Kōrero: Archery, fencing, shooting and military re-enactment

Sports derived from military practices include archery, fencing and shooting. Since the 1990s groups have formed to re-enact historical battles.

He kōrero nā Megan Cook
Te āhua nui: Schools archery competition, Auckland, 2005

He korero whakarapopoto

Ngā whakaahua me ngā rauemi katoa o tēnei kōrero


In archery a bow is used to fire an arrow at a target.

  • Target archery involves shooting at a fixed target on an archery ground.
  • Indoor archery is target archery done inside.
  • Field archers move through an outdoor course, shooting at various targets.
  • Clout shooting uses a post or flag marker, with a target laid out around it.

The first archery clubs in New Zealand were set up in the 1870s. National championships have been run since 1944.

Jim Burton won 11 world titles in the 1940s and 1950s. Neroli Fairhall won a gold medal in the 1982 Commonwealth Games, and in 1984 was the first paraplegic athlete to compete in the Olympics.


Fencing is fighting with swords. Three types of sword are used: the épée, foil and sabre. Fencing is dangerous, and competitors wear protective gear. Scoring is done electronically, when a sword touches the opponent’s body.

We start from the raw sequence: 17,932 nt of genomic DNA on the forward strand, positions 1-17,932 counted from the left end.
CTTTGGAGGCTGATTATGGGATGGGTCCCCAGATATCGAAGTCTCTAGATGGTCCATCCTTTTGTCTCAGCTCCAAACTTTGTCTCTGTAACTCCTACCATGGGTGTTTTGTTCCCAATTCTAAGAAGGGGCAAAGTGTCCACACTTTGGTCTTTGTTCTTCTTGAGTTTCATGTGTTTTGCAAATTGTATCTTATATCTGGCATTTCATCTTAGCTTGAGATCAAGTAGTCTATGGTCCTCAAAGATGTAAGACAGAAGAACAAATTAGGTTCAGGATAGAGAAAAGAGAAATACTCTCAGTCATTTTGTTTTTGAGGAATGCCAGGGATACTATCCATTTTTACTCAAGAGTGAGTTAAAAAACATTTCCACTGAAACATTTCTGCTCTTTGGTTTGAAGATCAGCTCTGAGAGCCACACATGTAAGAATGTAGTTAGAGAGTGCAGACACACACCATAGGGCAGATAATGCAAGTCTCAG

Fencing was part of military drill in the 19th and early 20th centuries. In New Zealand it became a sport in the early 20th century. New Zealanders have won medals at the Commonwealth or Empire Games.


Gun clubs had been set up in New Zealand by the 1860s, and a national association by 1899. Pistols were used for target shooting from 1962. Internationally successful target shooters include Greg Yelavich, Ian Ballinger and Natalie Curtis.

New Zealand's oldest sporting competition is a full-bore target-shooting championship set up by the government in 1861. It was won several times by brothers Arthur and William Ballinger. Three-time winner Arthur could have kept the trophy – a black leather belt and silver cartridge pouch – but donated it for ongoing competition. It was renamed the Ballinger Belt.

Military re-enactment

Military re-enactment groups were set up in the 1990s to re-enact or perform battles. Some are concerned with historical accuracy, while others focus on weapon use and costumes. Some hold feasts, dance and perform arts from the era they are interested in.

An annual joust (fight between competitors on horseback, using lances) is held in the Wellington region, attracting people from across the country and overseas.

Me pēnei te tohu i te whārangi:

Megan Cook, 'Archery, fencing, shooting and military re-enactment', Te Ara - the Encyclopedia of New Zealand, http://www.TeAra.govt.nz/mi/archery-fencing-shooting-and-military-re-enactment (accessed 25 June 2024)

He kōrero nā Megan Cook, i tāngia i te 5 o Hepetema 2013, updated 1 o Hānuere 2015